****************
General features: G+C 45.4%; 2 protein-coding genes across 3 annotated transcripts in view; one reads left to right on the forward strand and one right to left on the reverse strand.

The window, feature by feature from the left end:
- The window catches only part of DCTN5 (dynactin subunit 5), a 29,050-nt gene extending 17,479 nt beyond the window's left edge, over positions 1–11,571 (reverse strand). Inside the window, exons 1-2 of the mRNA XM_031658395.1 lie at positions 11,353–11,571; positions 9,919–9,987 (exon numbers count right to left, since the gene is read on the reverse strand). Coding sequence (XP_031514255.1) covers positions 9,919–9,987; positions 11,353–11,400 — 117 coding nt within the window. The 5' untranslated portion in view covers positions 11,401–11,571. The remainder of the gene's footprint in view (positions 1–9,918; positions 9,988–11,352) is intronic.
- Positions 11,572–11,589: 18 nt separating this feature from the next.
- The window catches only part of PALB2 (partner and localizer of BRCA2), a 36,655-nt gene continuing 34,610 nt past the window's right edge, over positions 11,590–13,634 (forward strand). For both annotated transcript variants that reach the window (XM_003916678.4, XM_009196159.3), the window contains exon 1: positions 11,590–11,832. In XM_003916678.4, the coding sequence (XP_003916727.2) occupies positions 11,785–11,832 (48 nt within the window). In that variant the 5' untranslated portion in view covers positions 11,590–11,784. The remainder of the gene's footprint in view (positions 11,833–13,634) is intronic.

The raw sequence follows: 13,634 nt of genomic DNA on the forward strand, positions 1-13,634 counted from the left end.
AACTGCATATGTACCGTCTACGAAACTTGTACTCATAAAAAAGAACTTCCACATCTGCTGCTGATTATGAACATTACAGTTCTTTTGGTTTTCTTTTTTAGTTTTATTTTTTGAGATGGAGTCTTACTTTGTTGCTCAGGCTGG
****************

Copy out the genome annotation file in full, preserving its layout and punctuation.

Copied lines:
General features: G+C 45.4%; 2 protein-coding genes across 3 annotated transcripts in view; one reads left to right on the forward strand and one right to left on the reverse strand.

The window, feature by feature from the left end:
- The window catches only part of DCTN5 (dynactin subunit 5), a 29,050-nt gene extending 17,479 nt beyond the window's left edge, over positions 1–11,571 (reverse strand). Inside the window, exons 1-2 of the mRNA XM_031658395.1 lie at positions 11,353–11,571; positions 9,919–9,987 (exon numbers count right to left, since the gene is read on the reverse strand). Coding sequence (XP_031514255.1) covers positions 9,919–9,987; positions 11,353–11,400 — 117 coding nt within the window. The 5' untranslated portion in view covers positions 11,401–11,571. The remainder of the gene's footprint in view (positions 1–9,918; positions 9,988–11,352) is intronic.
- Positions 11,572–11,589: 18 nt separating this feature from the next.
- The window catches only part of PALB2 (partner and localizer of BRCA2), a 36,655-nt gene continuing 34,610 nt past the window's right edge, over positions 11,590–13,634 (forward strand). For both annotated transcript variants that reach the window (XM_003916678.4, XM_009196159.3), the window contains exon 1: positions 11,590–11,832. In XM_003916678.4, the coding sequence (XP_003916727.2) occupies positions 11,785–11,832 (48 nt within the window). In that variant the 5' untranslated portion in view covers positions 11,590–11,784. The remainder of the gene's footprint in view (positions 11,833–13,634) is intronic.

The raw sequence follows: 13,634 nt of genomic DNA on the forward strand, positions 1-13,634 counted from the left end.
AACTGCATATGTACCGTCTACGAAACTTGTACTCATAAAAAAGAACTTCCACATCTGCTGCTGATTATGAACATTACAGTTCTTTTGGTTTTCTTTTTTAGTTTTATTTTTTGAGATGGAGTCTTACTTTGTTGCTCAGGCTGG